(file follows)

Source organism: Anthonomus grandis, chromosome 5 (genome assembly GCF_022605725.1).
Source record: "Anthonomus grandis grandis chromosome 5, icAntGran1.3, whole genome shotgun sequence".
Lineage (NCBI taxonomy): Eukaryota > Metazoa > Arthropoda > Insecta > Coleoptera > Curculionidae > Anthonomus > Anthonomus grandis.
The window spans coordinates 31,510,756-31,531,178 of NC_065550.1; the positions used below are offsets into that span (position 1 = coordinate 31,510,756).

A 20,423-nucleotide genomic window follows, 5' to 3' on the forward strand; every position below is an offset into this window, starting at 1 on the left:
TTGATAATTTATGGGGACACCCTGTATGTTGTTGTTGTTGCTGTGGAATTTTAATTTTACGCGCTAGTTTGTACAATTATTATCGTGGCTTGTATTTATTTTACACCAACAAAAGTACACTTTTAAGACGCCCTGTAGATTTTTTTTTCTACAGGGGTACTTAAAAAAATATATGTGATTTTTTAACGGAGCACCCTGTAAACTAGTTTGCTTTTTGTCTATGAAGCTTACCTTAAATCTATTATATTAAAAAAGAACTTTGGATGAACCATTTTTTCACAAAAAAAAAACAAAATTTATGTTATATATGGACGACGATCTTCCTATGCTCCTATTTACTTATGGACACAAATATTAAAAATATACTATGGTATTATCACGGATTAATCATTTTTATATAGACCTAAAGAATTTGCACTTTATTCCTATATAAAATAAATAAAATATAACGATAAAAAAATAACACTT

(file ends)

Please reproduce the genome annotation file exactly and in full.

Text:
Source organism: Anthonomus grandis, chromosome 5 (genome assembly GCF_022605725.1).
Source record: "Anthonomus grandis grandis chromosome 5, icAntGran1.3, whole genome shotgun sequence".
Lineage (NCBI taxonomy): Eukaryota > Metazoa > Arthropoda > Insecta > Coleoptera > Curculionidae > Anthonomus > Anthonomus grandis.
The window spans coordinates 31,510,756-31,531,178 of NC_065550.1; the positions used below are offsets into that span (position 1 = coordinate 31,510,756).

A 20,423-nucleotide genomic window follows, 5' to 3' on the forward strand; every position below is an offset into this window, starting at 1 on the left:
TTGATAATTTATGGGGACACCCTGTATGTTGTTGTTGTTGCTGTGGAATTTTAATTTTACGCGCTAGTTTGTACAATTATTATCGTGGCTTGTATTTATTTTACACCAACAAAAGTACACTTTTAAGACGCCCTGTAGATTTTTTTTTCTACAGGGGTACTTAAAAAAATATATGTGATTTTTTAACGGAGCACCCTGTAAACTAGTTTGCTTTTTGTCTATGAAGCTTACCTTAAATCTATTATATTAAAAAAGAACTTTGGATGAACCATTTTTTCACAAAAAAAAAACAAAATTTATGTTATATATGGACGACGATCTTCCTATGCTCCTATTTACTTATGGACACAAATATTAAAAATATACTATGGTATTATCACGGATTAATCATTTTTATATAGACCTAAAGAATTTGCACTTTATTCCTATATAAAATAAATAAAATATAACGATAAAAAAATAACACTT